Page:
“Out of the van!” yelled the cops, guns drawn.
Wide-eyed and hands up, Marc answered: “I swear! He said he was eighteen! Didn’t you? Didn’t you? Tell them!”
Meanwhile, in the desert, Monica posed next to a Joshua Tree while her girlfriends spread the blanket and popped the champagne and tapped weed into the bowl and, one of them, Sheila, squat-pissed behind a cactus that was playing a game of stick-em-up.
“Anyone ever notice,” began Joanne, as she was like to do, “that Mr. Murphy had a face like a weeping willow?” This betrayed that they had all been together since high school, excepting pissing-Sheila, whom the other girls tolerated for Monica’s sake, who had a bead on Sheila marrying her brother.
“Can I just say,” said Sheila, buttoning her Levi’s, “that this is one fucking-out-of-the-way place to have a shower?”
Monica said: “This bride-to-be is ready to get baked. Who’s with me?”
They sat around the blanket, Sheila plopped into the middle, and while Joyce got the pipe lit, Mirabel poured champagne into cups made from avocado pits.
Meanwhile, in Laguna, Mrs. Blancas listened on loop to Elaine Stritch belt “Ladies Who Lunch.”
“Does anyone still wear…a hat?” she asked along, clutching her gin fizz. She adjusted her turban in the mirror and spoke to herself: “My father used to tell me, he’d tell me, ‘Lolo, you better marry rich, because you are the laziest person I’ve ever encountered.’
“And one for Mahler!”
“Can you imagine he said that? To me?”
In the parking lot of Del Taco, Marc sat in the back of the cruiser. A cop was still questioning the boy that Marc thought was a man and he tried desperately to read their lips through the bulletproof window, the heat stifling him. He was caught off guard when the front passenger door opened and the other cop – the cute one, the one with the pencil mustache – got in. He handed Marc back his cell phone. “You might want to call someone. We’ll be heading to booking in just a few. Figure bond will be about ten.”
Marc showed his hands, cuffed behind his back. The cute cop sighed and got into the back with Marc and unlocked one of the cuffs so that it dangled like a gaudy bracelet from his left wrist. “Giorgio for Men?” asked Marc. The cute cop slammed the back door and left Marc alone.
Nothing. Not even voicemail. He dialed again. Nothing. He looked through his contacts.
In the desert, Sheila’s phone rang. Being she was in the middle of the blanket, everyone stopped as she looked at her phone. Monica said: “I can’t believe you get a signal.”
Sheila got up and walked toward the stick-em-up cactus.
“The fuck you want?”
“Sheila,” said Marc, “you with Monica?”
“What’s it to you, you fuck?”
“Sheila, listen, really, I need to talk to my sister. I’ve tried calling her but she doesn’t pick up.”
“You know, you’ve got a lot of nerve….”
“Sheila! Seriously! Now is not the time!”
She hung up.
“Fuck!” yelled Marc, enough that the cops and the boy who pretended to be a man turned to look.
Marc began to cry – not ugly-cry, but a single, dramatic tear – as he dialed once more.
Mrs. Blancas turned down the volume and picked up her princess phone.
“Yes?” Silence. “Yes, who is it?” she asked, looking in the mirror at that mole that ought to be removed.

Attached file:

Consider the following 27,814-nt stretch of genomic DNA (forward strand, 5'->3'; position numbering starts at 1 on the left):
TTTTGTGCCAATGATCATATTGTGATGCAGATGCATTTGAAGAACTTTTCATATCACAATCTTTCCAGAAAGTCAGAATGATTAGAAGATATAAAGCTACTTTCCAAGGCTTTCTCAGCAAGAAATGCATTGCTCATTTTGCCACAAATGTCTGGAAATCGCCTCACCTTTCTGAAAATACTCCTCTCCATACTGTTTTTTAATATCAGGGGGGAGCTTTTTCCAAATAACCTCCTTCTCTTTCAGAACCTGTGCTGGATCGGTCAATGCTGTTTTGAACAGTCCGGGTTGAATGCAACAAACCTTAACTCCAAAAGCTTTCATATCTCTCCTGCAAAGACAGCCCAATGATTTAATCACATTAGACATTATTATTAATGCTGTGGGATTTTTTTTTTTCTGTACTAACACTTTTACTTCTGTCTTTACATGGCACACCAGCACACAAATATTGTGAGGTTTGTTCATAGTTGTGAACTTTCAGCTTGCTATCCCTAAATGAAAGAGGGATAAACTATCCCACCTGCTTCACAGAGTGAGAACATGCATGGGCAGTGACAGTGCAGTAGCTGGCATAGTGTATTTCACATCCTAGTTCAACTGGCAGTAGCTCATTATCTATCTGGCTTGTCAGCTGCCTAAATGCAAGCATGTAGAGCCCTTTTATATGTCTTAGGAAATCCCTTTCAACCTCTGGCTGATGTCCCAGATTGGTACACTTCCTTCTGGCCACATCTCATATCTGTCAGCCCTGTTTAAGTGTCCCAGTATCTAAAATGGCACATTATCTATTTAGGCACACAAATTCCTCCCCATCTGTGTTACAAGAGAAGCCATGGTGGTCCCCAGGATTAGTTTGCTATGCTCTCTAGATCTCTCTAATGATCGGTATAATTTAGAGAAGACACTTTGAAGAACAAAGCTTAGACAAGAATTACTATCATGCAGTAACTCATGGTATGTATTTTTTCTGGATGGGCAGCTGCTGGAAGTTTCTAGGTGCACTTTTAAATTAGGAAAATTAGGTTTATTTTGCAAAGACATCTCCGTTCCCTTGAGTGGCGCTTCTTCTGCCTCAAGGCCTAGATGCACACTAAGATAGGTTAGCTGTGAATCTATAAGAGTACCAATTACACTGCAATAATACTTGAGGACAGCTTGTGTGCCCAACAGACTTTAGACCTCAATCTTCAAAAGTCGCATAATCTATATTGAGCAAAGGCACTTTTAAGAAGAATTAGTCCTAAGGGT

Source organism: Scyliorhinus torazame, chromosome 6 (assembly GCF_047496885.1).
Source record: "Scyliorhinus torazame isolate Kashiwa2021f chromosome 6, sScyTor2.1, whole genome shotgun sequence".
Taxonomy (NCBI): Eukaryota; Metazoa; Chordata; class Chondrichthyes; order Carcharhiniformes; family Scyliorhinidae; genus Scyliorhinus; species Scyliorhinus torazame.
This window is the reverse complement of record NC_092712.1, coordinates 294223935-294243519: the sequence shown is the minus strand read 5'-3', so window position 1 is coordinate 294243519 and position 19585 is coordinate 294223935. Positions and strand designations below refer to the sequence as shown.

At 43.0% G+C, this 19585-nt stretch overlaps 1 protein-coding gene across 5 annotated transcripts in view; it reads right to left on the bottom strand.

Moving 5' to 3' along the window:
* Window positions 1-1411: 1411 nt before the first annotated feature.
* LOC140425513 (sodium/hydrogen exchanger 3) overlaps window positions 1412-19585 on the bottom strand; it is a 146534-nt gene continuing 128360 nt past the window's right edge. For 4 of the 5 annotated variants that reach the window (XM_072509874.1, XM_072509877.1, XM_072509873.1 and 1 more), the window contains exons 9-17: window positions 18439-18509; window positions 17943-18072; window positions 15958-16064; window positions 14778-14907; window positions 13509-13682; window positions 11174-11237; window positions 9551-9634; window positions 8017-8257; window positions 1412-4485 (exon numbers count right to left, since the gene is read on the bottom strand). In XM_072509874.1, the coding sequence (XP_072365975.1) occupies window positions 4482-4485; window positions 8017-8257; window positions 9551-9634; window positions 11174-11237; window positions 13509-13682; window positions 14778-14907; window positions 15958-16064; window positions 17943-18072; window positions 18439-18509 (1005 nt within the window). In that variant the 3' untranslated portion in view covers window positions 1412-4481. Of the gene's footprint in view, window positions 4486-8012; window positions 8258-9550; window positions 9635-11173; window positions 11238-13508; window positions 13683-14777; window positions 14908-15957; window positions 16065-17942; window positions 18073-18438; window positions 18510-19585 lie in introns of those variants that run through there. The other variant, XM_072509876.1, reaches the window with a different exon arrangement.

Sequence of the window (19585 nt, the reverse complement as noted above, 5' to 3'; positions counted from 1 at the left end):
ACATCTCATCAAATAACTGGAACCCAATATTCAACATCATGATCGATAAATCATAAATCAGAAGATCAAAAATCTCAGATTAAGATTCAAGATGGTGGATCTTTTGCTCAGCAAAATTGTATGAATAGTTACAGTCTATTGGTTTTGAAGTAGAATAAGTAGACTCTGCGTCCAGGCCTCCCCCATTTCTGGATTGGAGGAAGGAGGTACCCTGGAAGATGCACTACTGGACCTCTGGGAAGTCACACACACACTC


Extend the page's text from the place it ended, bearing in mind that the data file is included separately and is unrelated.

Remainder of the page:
“Hello, Mrs. Blancas.”
“Wait. Mom. Don’t hang up.”
Silence. Then: “What do you want, Marco?”
As he searched for words, Marc watched a family walk through the parking lot. The kids were devouring their tacos as they walked, the littlest one dripping salsa verde down his front.
“The tacos here really are delicious,” he said, wiping away the tear, the dangling cuff brushing his cheek.
“What?” asked Mrs. Blancas. “Marco, are you drunk?”
“I said: THE TACOS HERE REALLY ARE DELICOUS! THEY’RE JUST REALLY FUCKING DELICOUS! OKAY?”
“Oh, I can’t do this. Really, you’ve always been such a churl,” said Mrs. Blancas.
“Mom. Really. Please. Don’t hang up.”
“Do you remember,” asked Marc, “I broke my arm and you wouldn’t take me to the hospital, until finally I vomited on the dinner table and….”
“Your father was much too tolerant….”
“What has that have to do with….?”
“Someone had to be the heavy.”
“Yeah,” he said. “That was you all over.” Silence. “So, you’re not at Monica’s shower….”
“Sheesh. Are you kidding me? It’s in the Goddamned desert!” She huffed. “Now, what’s all this cockamamie talk about tacos? Marco, where are you? Marco? Good God, you’re not in Tijuana, are you….?
The back door opened and the cute cop stuck in his head.
“All set?” he asked.
“Who’s that?” asked Mrs. Blancas. “Marco, who are you with? I hear a voice….”
Marc took a breath. “Here’s the thing, Mrs. Blancas. I’m in a little bit of trouble and as much as it pains me to no-fucking-ends to ask: I, might, kind of, you know, need your help….”
But soon enough he understood it was too late. In her impatience to get answers, Mrs. Blancas had put down the phone to examine more closely her mole, this time with the magnifying glass, and then she readjusted the volume to ten so that the only response Marc received was Elaine Stritch screaming at him, full throat:
AAAAAAAAAAAAAiii’lll drink to that…..
J. Edward Kruft received his MFA in fiction writing from Brooklyn College, and has been a Best Small Fictions nominee. His stories have appeared or are forthcoming in several journals, includingJellyfish Review and MoonPark Review. His sister used to needle him with the same knock-knock “joke,” the one where the answer is banana over and over, until finally, the punchline is “orange…you glad I didn’t say banana?” He hated it immensely. He lives in Queens, NY and Sullivan County, NY with his husband, Mike, and their adopted Siberian Husky, Sasha.
His fictions can be found on his Web site: www.jedwardkruft.com
and he can be followed on twitter here: @jedwardkruft.